The influence of aggregation phenomena on the compressive flow properties and drying behavior of nonaqueous and aqueous silica (SiO2) suspensions of varying electrolyte (NH4Cl) concentrations were studied. Compressive rheology measurements, including sedimentation and centrifugal consolidation, were first conducted to investigate consolidation behavior in the absence of solvent evaporation. The volume-fraction-dependent osmotic pressure and compressive yield stress were determined for dispersed and flocculated SiO2 suspensions, respectively. Consolidation behavior then was studied in situ by simultaneously measuring stress evolution and solvent loss as a function of drying time. The observed drying stress histories of the films were complex, consisting of several characteristic regions. First, there was an initial period of stress rise to a maximum drying stress. These measured stress values exhibited good agreement with the osmotic pressure and compressive yield stress at equivalent SiO2 volume fractions for the dispersed and flocculated systems, respectively. Beyond the maximum drying stress there was a subsequent region of stress decay, which coincided with the draining of liquid-filled pores. No residual drying stress was detected for films prepared from salt-free SiO2 suspensions, whereas salt-containing films exhibited residual drying stresses likely due to salt-bridging effects. Microstructural characterization of dried films prepared from aqueous SiO2 suspensions revealed nonuniformities in the spatial distribution of colloidal particles and precipitated salt, with the highest concentrations located at the outer edges of the films. Such features result from capillary-induced transport of these species during drying, and they have important implications on colloidal processing of ceramic thick films and bulk forms.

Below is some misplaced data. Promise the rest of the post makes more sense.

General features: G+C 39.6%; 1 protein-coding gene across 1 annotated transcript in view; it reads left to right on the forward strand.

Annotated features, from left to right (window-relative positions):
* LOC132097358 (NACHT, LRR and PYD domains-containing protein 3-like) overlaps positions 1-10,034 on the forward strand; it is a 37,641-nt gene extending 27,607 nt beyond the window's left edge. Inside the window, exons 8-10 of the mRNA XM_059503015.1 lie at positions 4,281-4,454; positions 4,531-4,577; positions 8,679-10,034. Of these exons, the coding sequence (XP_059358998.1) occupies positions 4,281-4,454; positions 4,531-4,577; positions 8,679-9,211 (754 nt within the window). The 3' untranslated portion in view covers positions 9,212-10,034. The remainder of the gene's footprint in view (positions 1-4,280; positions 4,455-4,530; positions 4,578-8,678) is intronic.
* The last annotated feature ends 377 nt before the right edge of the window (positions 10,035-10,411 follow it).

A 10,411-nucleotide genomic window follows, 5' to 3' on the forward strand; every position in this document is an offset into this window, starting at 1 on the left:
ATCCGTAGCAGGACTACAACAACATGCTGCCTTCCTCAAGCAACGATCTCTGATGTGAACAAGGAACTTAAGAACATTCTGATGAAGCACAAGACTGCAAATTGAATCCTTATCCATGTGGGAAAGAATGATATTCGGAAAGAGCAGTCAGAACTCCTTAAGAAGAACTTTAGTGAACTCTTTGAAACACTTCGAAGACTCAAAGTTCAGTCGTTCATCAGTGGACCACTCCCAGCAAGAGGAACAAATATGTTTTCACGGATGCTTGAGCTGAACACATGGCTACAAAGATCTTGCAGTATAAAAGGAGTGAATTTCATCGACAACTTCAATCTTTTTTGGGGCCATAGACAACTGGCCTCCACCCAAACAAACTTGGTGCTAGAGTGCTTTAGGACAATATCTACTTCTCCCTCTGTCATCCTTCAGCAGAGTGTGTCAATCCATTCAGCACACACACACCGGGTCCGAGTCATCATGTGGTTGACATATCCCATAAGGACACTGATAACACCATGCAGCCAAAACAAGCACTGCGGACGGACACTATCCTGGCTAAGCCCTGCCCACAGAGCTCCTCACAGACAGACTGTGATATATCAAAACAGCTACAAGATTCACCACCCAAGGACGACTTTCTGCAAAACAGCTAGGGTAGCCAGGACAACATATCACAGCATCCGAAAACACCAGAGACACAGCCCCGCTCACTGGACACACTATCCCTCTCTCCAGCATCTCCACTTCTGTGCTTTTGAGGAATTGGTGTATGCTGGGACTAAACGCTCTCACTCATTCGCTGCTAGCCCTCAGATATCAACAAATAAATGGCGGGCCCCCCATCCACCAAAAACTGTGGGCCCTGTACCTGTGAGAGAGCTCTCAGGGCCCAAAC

|Original language||English (US)|
|Number of pages||14|
|Journal||Journal of the American Ceramic Society|
|State||Published - 1999|
ASJC Scopus subject areas
- Ceramics and Composites
- Materials Chemistry